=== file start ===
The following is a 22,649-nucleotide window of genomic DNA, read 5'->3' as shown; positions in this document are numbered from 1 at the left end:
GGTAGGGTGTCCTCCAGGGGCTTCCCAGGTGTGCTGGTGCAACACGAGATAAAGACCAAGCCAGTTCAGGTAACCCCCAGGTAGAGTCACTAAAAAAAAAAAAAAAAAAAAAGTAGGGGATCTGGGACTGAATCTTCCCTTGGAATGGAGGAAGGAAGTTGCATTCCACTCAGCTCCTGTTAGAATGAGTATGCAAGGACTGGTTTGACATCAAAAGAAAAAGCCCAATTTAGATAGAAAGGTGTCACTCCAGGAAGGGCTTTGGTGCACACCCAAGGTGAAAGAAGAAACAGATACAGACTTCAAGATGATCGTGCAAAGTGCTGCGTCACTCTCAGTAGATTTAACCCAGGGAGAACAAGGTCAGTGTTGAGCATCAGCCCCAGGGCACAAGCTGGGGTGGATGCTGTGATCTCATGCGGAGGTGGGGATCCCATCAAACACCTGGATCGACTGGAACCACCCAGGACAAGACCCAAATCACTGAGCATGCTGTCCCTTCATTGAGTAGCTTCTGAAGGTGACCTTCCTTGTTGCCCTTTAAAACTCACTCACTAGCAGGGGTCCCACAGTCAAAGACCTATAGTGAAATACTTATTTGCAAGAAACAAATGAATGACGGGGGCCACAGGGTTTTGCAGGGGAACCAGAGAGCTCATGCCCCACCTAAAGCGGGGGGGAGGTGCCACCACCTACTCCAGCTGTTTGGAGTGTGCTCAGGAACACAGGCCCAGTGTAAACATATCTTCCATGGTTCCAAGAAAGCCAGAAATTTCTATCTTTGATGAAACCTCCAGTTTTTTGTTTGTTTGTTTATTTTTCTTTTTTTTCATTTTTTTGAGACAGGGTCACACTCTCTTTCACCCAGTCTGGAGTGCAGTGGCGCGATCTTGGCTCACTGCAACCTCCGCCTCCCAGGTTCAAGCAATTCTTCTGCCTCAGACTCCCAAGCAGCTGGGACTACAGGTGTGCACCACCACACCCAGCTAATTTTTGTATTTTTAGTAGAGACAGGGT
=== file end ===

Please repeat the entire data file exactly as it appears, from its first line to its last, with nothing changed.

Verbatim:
The following is a 22,649-nucleotide window of genomic DNA, read 5'->3' as shown; positions in this document are numbered from 1 at the left end:
GGTAGGGTGTCCTCCAGGGGCTTCCCAGGTGTGCTGGTGCAACACGAGATAAAGACCAAGCCAGTTCAGGTAACCCCCAGGTAGAGTCACTAAAAAAAAAAAAAAAAAAAAAGTAGGGGATCTGGGACTGAATCTTCCCTTGGAATGGAGGAAGGAAGTTGCATTCCACTCAGCTCCTGTTAGAATGAGTATGCAAGGACTGGTTTGACATCAAAAGAAAAAGCCCAATTTAGATAGAAAGGTGTCACTCCAGGAAGGGCTTTGGTGCACACCCAAGGTGAAAGAAGAAACAGATACAGACTTCAAGATGATCGTGCAAAGTGCTGCGTCACTCTCAGTAGATTTAACCCAGGGAGAACAAGGTCAGTGTTGAGCATCAGCCCCAGGGCACAAGCTGGGGTGGATGCTGTGATCTCATGCGGAGGTGGGGATCCCATCAAACACCTGGATCGACTGGAACCACCCAGGACAAGACCCAAATCACTGAGCATGCTGTCCCTTCATTGAGTAGCTTCTGAAGGTGACCTTCCTTGTTGCCCTTTAAAACTCACTCACTAGCAGGGGTCCCACAGTCAAAGACCTATAGTGAAATACTTATTTGCAAGAAACAAATGAATGACGGGGGCCACAGGGTTTTGCAGGGGAACCAGAGAGCTCATGCCCCACCTAAAGCGGGGGGGAGGTGCCACCACCTACTCCAGCTGTTTGGAGTGTGCTCAGGAACACAGGCCCAGTGTAAACATATCTTCCATGGTTCCAAGAAAGCCAGAAATTTCTATCTTTGATGAAACCTCCAGTTTTTTGTTTGTTTGTTTATTTTTCTTTTTTTTCATTTTTTTGAGACAGGGTCACACTCTCTTTCACCCAGTCTGGAGTGCAGTGGCGCGATCTTGGCTCACTGCAACCTCCGCCTCCCAGGTTCAAGCAATTCTTCTGCCTCAGACTCCCAAGCAGCTGGGACTACAGGTGTGCACCACCACACCCAGCTAATTTTTGTATTTTTAGTAGAGACAGGGT